06-17-11 09:42 PM
  18. Gucci33's Avatar
    I am waiting for the stock to get under 25 and I'm pulling the trigger!

    Posted from my CrackBerry at wapforums.crackberry.com
    06-17-11 09:53 PM
  19. Judson50's Avatar
    At the end of the Day RIM needs to change the public's perception of themselves.

    Consumers always want leading edge technologies and in the US, the perception is, that is NOT Blackberry. I personally, it do not believe any amout of statistics/facts RIM can dish out will turn around the average (non-security focused) everyday consumer (which is growing rapidly). Their perception is reality. Period.

    The average US consumer has been marketed to intergrate their phone into his/her social life so it is a part of who you are. And while Blackberries are marketed for business, the up-in-coming business users don't want two phones. They don't care about security. They care about relationships. Just look at Facebook with 500 million users. That is what people care about. With apple integrating apps that help people connect, play games with one another and the "sleek" elegant design the attaches itself to a "who you are" and the "personal" things (e.g. Picutres, video, facetime - coolfactor) that hits the Heart.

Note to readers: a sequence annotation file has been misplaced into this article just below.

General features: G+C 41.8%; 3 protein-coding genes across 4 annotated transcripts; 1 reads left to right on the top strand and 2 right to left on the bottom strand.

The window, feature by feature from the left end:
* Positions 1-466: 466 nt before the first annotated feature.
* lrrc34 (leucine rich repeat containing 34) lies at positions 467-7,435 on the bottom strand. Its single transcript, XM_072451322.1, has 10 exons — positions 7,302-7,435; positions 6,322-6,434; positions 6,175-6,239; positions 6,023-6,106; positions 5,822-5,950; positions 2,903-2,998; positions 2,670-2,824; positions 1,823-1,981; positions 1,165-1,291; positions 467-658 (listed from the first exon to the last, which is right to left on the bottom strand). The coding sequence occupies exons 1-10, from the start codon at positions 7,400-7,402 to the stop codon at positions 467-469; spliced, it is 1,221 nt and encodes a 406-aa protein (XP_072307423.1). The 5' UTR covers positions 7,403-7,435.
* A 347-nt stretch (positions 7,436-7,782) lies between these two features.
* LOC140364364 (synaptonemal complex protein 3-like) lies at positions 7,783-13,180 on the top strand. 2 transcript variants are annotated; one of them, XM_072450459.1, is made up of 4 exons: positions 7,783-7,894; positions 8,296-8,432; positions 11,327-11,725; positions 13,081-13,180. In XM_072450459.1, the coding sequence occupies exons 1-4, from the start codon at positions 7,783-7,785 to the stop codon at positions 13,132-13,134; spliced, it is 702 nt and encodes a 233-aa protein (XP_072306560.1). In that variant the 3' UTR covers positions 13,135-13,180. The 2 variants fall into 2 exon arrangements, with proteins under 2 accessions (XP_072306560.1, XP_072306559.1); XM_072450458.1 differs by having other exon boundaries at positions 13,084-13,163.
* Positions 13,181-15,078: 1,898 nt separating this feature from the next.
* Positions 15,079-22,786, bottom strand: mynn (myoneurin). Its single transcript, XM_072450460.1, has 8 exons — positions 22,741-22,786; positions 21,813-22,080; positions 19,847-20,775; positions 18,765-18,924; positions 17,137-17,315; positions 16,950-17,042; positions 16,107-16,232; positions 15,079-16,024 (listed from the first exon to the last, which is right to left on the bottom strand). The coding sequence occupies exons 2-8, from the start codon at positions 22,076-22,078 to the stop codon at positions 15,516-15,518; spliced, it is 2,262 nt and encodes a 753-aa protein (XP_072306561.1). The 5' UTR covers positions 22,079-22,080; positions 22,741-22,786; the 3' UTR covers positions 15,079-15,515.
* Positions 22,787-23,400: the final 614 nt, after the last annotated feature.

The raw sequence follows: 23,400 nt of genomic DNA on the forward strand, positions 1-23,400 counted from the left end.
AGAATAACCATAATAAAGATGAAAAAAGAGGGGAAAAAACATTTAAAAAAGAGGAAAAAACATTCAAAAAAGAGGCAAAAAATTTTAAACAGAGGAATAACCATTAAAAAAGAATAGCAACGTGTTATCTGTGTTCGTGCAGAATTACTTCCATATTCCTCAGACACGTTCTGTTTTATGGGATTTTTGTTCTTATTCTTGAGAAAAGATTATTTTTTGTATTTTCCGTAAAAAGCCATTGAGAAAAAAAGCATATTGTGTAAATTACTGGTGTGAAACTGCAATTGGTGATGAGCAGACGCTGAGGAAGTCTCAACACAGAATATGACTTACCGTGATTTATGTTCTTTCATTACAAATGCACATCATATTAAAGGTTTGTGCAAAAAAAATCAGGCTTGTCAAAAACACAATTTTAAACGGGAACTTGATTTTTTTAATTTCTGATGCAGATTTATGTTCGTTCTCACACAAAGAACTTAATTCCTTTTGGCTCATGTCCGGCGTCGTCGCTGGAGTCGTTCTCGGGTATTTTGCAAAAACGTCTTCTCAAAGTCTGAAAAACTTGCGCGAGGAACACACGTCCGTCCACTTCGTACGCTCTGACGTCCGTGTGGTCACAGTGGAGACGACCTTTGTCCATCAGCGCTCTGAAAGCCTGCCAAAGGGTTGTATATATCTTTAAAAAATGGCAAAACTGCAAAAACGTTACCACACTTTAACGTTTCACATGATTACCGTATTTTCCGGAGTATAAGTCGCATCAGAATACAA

An efficient, powerhouse, stable OS, productive device doesn't. (To the US "everyday" consumer).

    Thus Apple will continue to eat up that market (which is growing, clearly).

    I have no doubt RIM is here to stay, but too agree; it may not be in the consumer sector.

    In fact, my company stresses Managers (all 1200 of them) to get iPhones and stay away from blackberry. This was an IT push because they stated Blackberry was not compatable with their servers and caused problems. They also stated they would not service BES nor offer any assistance to blackberry. That is why all managers (with the exception of a few) have an iPhone in my company.

    Posted from my CrackBerry at wapforums.crackberry.com
    06-17-11 10:04 PM
  20. mobibiz's Avatar